Wautoma, WI
Current Conditions
0:56 AM CST
Cloudy
Temperature
23°F
Dew Point
18°F
Humidity
81%
Wind
NNE at 5 mph
Barometer
30.22 in. F
Visibility
9.00 mi.
Sunrise
07:06 a.m.
Sunset
04:22 p.m.
Afternoon Forecast (12:00pm-7:00pm)
Temperatures will range from 23 to 29 degrees with partly cloudy skies. Winds will remain steady around 6 miles per hour from the north. No precipitation is expected.
7-Day Forecast
Wednesday
29°F / 19°F
Partly Cloudy
Thursday
24°F / 13°F
Partly Cloudy
Friday
34°F / 19°F
Mostly Cloudy
Saturday
35°F / 22°F
Mostly Cloudy
Sunday
34°F / 6°F
Cloudy
Monday
14°F / 2°F
Sunny
Tuesday
30°F / 10°F
Cloudy
Detailed Short Term Forecast
Issued at 0:56 AM CST
Wednesday...Temperatures will range from a high of 29 to a low of 19 degrees with partly cloudy skies. Winds will range between 3 and 15 miles per hour from the westnorthwest. No precipitation is expected.
This Evening ...Temperatures will range from 22 to 26 degrees with mostly cloudy skies. Winds will range between 3 and 8 miles per hour from the northwest. No precipitation is expected.
Overnight ...Temperatures will range from 26 to 19 degrees with partly cloudy skies. Winds will range between 11 and 15 miles per hour from the northwest. No precipitation is expected.
Thursday...Temperatures will range from a high of 24 to a low of 13 degrees with partly cloudy skies. Winds will range between 2 and 13 miles per hour from the northwest. Less than 1 inch of snow is possible.

Grandson helps save man buried in Illinois grain bin

Feb. 4, 2014 | 0 comments

ROCKTON, IL (AP)

A northern Illinois farm worker who fell into a grain bin and ended up buried up to his chin has been rescued thanks in large part to efforts by the man's grandson to clear corn away from his chest.

Roger Bates, 73, became trapped Friday while working with his grandson to unload material from the bin at a farm in the village of Rockton, near the city of Rockford and a few miles south of the Wisconsin state line.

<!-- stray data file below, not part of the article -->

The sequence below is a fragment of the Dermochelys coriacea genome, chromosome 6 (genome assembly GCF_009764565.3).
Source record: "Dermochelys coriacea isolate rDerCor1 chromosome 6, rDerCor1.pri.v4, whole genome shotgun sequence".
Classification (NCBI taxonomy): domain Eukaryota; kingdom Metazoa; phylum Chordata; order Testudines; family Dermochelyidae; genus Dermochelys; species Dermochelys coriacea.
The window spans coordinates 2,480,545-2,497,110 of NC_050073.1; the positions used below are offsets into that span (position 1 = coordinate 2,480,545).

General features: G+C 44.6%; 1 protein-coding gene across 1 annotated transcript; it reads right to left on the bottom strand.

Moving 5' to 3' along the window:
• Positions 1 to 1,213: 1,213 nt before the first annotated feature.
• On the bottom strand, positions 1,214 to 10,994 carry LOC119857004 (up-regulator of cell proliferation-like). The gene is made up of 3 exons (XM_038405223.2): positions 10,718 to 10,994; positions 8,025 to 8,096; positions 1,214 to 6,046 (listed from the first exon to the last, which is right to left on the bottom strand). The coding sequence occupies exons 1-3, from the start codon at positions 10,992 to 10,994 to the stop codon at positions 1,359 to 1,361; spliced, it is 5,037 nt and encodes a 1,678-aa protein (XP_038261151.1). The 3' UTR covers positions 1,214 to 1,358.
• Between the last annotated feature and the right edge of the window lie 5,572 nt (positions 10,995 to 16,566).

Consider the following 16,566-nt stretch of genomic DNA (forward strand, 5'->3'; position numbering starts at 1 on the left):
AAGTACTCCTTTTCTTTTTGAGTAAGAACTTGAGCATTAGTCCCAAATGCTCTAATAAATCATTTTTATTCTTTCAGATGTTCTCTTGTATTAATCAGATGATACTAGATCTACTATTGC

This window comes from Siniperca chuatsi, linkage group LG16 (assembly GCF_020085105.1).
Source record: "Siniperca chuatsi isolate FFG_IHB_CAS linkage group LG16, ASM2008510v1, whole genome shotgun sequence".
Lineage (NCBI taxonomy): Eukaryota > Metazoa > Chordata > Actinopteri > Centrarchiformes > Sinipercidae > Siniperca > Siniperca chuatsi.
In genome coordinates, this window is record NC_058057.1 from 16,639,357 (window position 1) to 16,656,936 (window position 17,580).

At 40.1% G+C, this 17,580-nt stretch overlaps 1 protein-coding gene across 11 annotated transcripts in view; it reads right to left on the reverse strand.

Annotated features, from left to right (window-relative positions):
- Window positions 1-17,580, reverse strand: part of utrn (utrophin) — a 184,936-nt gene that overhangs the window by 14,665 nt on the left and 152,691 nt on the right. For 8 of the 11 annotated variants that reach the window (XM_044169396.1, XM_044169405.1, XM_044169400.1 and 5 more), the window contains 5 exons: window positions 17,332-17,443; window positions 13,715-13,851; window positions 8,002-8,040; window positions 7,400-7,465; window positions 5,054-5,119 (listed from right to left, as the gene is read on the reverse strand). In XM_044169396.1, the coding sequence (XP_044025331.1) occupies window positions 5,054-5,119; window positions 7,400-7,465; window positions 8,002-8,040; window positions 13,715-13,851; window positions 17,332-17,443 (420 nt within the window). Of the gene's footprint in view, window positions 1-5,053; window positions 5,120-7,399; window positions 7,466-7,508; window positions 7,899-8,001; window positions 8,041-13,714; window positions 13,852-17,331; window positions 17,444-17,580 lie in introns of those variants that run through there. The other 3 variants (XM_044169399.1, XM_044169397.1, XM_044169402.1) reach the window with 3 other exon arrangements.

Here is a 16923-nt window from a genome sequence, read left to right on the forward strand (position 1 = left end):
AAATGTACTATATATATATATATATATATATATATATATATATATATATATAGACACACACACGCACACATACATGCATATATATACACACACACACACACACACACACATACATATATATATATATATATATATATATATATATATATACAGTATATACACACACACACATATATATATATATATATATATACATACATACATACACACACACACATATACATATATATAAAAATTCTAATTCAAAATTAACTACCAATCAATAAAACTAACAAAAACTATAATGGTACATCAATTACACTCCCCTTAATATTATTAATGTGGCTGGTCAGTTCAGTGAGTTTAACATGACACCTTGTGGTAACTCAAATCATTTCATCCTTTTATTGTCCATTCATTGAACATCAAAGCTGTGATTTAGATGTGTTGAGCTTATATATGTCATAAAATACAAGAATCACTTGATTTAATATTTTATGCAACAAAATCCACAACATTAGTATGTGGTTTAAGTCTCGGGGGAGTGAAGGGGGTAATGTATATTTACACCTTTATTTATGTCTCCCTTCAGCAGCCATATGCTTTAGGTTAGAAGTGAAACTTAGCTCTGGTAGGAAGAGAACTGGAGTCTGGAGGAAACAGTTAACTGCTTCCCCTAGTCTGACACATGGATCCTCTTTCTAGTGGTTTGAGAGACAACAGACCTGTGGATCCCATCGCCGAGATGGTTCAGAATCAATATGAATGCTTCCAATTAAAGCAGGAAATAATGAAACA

Such accidents have plagued the farming industry despite calls for safety measures such as having workers wear harnesses. Entrapments typically happen to workers sent in to clear away clumps while grain is being emptied. Mistakes are often fatal as grain gives way and swallows workers like quicksand.

"A lot of times, unfortunately, we come to a lot of rescue scenarios like this and we end up doing recoveries where it ends a lot different than what it ends today," said Matthew Knott, the Rockford Fire Department division chief.

A worker can become completely submerged in less than a minute, according to officials with the Labor Department's Occupational Safety and Health Administration, which investigates accidents. At least 26 people were killed in grain bin accidents in 2010, the worst year on record.

Rescuers said Bates' survival was thanks to his grandson, Michael, who called 911 and acted quickly to clear grain from around him.

"We owe a lot of credit to that grandson for making that notification and getting that call out early," Knott told the Rockford Register Star.

It took rescuers wearing harnesses five hours of painstaking work digging with their hands, shovels and buckets to free Bates safely.

They used metal sheets to keep grain from falling back in on the man as they worked.

He was taken to Rockford Memorial Hospital for evaluation.

Family members had gathered outside the grain bin during the rescue effort and were grateful to learn Bates was OK.

"You didn't want him to die and now that we've got him back, we'll appreciate it," said his nephew, Wayne.

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